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Ohio family's home appraisal grew by $92,000 after removing all signs of their race

An initial appraisal of the Parkers’ home in Loveland came in $42,500 lower than the buyers of the house had agreed to pay.
Credit: WCPO/CNN Newsource

LOVELAND, Ohio — (WCPO/CNN Newsource) - A real estate transaction in a Cincinnati suburb is calling attention to the problem of “appraisal discrimination.”

That’s when a home is valued lower than its actual worth because of the owner’s race.

An initial appraisal of the Parkers’ home in Loveland came in $42,500 lower than the buyers of the house had agreed to pay.

"I was shocked. I couldn't believe it,” realtor Amy Goodman said. "I got the call from the other Realtor, and she asked me if I was sitting down. And I was like, well that's never good."

Goodman and the Parkers got a copy of that appraisal and found errors they say the appraiser and lender refused to correct.

"At a time when we were excited about selling our home and building a new home, that was all taken away from us,” Aaron Parker said.

Erica Parker was working from home when the first appraiser arrived and had not taken down any photos.

They decided to hire a different appraiser for another opinion. That’s when Erica removed all signs of their race, including pictures that belong to their two daughters.

"My daughter asked me, ‘mommy, what are you doing? Why?’ Because we weren't moving yet,” Erica said. “And I remember I had to just talk to her and say ‘you know, we've talked about this before. Sometimes because of the color of our skin, we get treated differently.’”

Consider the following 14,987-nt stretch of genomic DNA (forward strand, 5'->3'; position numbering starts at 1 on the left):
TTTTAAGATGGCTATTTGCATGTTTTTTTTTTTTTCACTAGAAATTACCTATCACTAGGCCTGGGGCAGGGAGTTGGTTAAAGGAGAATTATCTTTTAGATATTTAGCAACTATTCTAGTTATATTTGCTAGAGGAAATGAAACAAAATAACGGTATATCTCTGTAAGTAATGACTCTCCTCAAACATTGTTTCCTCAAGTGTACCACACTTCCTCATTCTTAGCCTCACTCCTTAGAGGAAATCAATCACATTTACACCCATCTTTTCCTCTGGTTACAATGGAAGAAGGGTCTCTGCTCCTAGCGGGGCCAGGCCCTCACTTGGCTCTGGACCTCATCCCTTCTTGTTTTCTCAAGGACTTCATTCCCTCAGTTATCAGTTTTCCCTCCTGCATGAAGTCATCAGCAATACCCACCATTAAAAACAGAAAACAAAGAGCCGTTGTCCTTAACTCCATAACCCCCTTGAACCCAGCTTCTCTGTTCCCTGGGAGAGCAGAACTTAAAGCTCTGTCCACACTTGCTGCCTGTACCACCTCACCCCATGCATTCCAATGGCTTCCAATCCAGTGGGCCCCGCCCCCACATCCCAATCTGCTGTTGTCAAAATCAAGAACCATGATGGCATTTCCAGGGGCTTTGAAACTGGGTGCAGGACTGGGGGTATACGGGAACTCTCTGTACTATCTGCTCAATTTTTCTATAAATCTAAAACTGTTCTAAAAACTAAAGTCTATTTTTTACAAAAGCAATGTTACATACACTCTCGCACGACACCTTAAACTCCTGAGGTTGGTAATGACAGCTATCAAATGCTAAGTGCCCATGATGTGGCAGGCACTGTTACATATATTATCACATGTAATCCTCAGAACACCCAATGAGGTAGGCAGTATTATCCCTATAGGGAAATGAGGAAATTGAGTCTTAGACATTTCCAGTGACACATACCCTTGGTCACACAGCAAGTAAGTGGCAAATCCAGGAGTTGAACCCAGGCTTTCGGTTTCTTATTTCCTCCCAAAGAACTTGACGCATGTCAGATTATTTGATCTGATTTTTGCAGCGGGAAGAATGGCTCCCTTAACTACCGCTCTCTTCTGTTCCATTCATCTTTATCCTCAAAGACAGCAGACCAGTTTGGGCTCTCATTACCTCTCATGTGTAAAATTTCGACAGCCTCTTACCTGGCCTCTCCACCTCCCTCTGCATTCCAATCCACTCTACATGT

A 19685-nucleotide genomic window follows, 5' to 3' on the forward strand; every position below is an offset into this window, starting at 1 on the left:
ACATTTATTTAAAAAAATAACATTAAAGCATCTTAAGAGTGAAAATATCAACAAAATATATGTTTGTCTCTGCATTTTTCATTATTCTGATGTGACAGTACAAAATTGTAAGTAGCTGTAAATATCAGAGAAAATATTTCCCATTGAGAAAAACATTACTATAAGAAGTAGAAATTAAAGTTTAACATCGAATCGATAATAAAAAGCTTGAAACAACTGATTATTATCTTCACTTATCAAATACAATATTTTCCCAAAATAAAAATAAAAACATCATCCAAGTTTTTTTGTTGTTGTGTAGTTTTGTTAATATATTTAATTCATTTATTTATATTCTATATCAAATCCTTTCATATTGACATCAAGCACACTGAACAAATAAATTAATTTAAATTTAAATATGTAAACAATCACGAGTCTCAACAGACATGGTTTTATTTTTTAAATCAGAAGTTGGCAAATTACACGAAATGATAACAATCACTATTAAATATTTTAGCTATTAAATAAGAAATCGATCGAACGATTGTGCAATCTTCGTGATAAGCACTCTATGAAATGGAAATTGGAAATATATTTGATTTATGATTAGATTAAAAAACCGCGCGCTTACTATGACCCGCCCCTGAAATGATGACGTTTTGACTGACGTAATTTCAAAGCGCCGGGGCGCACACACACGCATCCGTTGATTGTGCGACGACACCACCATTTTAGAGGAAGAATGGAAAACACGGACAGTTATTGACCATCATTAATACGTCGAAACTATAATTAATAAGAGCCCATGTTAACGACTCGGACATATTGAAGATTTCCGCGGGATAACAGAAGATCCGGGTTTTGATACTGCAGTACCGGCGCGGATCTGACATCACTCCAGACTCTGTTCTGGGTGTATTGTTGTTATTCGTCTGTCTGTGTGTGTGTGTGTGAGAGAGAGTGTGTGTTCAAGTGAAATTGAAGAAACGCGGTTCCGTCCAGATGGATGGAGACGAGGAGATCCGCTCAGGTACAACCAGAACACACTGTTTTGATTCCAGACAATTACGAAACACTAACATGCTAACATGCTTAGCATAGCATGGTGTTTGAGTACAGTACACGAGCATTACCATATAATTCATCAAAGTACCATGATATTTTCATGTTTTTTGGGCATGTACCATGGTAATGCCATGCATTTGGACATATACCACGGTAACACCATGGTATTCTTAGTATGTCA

The Parkers replaced their family photos with pictures a white neighbor lent them and Goodman was the one to meet the second appraiser at their house.

The second appraisal came back $92,000 higher.

"At that point, we're realizing, this is happening to us,” Aaron said.

"I went from like crying to angry to crying. I went back and forth,” Erica said. “Like I didn't stay in one emotion too long. My husband was focused. Because he's like, I knew it. I knew it was wrong."

The Parkers are not disclosing the names of the appraisers, saying the problem is bigger than any individual or business.

"We're both in our 30's, and we knew that any time we sell our home, that we need to, you know, take down Black, our Black family photos. That we need to neutralize our house that doesn't show our race," Aaron said.

While a federal task force is studying appraisal discrimination, it won’t make recommendations until 2022.

"It's really uncomfortable to think that this is still happening in 2021,” Goodman said.

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